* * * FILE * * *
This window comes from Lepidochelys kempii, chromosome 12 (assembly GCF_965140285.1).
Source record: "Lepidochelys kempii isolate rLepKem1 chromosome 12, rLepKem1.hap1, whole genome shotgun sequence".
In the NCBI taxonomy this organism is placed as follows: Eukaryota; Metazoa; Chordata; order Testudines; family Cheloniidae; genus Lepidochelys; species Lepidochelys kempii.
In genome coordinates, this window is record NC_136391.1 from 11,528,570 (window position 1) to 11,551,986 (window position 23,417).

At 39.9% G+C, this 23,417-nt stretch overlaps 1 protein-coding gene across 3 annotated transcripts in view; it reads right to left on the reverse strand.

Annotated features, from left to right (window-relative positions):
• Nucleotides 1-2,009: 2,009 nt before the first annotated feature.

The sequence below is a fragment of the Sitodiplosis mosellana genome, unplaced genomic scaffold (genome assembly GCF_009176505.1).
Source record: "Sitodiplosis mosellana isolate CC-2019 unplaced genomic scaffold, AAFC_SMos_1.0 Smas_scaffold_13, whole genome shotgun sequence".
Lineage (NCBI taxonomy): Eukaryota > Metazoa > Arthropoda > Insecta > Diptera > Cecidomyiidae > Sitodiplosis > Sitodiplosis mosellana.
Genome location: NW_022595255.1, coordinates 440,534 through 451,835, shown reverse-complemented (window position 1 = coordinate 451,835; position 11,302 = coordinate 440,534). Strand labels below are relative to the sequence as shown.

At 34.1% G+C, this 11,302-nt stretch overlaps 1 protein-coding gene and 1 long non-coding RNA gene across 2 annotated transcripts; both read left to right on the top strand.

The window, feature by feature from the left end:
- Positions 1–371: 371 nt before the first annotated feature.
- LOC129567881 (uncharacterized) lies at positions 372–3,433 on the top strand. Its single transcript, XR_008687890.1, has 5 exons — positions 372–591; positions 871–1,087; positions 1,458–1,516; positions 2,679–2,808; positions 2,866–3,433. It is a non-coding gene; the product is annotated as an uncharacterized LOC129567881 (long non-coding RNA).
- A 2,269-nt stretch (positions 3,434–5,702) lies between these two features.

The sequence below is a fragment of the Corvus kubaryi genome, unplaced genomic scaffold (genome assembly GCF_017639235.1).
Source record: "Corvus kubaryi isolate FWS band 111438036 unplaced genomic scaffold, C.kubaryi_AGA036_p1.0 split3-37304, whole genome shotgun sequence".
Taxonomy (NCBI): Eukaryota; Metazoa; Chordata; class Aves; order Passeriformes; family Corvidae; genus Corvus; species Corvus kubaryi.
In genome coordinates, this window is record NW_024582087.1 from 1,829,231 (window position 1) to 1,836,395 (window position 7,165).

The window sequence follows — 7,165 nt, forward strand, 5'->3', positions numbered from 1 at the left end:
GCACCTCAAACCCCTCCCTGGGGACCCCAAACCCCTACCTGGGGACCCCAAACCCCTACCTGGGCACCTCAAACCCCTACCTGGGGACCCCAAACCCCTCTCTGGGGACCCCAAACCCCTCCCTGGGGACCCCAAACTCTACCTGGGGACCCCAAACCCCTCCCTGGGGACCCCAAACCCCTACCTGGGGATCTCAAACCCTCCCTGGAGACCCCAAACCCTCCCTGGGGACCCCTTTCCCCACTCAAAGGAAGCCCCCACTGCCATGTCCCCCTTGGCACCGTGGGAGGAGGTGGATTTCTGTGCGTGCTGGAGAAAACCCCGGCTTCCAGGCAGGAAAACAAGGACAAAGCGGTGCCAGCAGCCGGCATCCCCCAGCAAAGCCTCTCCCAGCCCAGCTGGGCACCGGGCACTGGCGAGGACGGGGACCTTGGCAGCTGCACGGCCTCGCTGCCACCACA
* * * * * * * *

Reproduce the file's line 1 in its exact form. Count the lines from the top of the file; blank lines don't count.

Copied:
This window comes from Lepidochelys kempii, chromosome 12 (assembly GCF_965140285.1).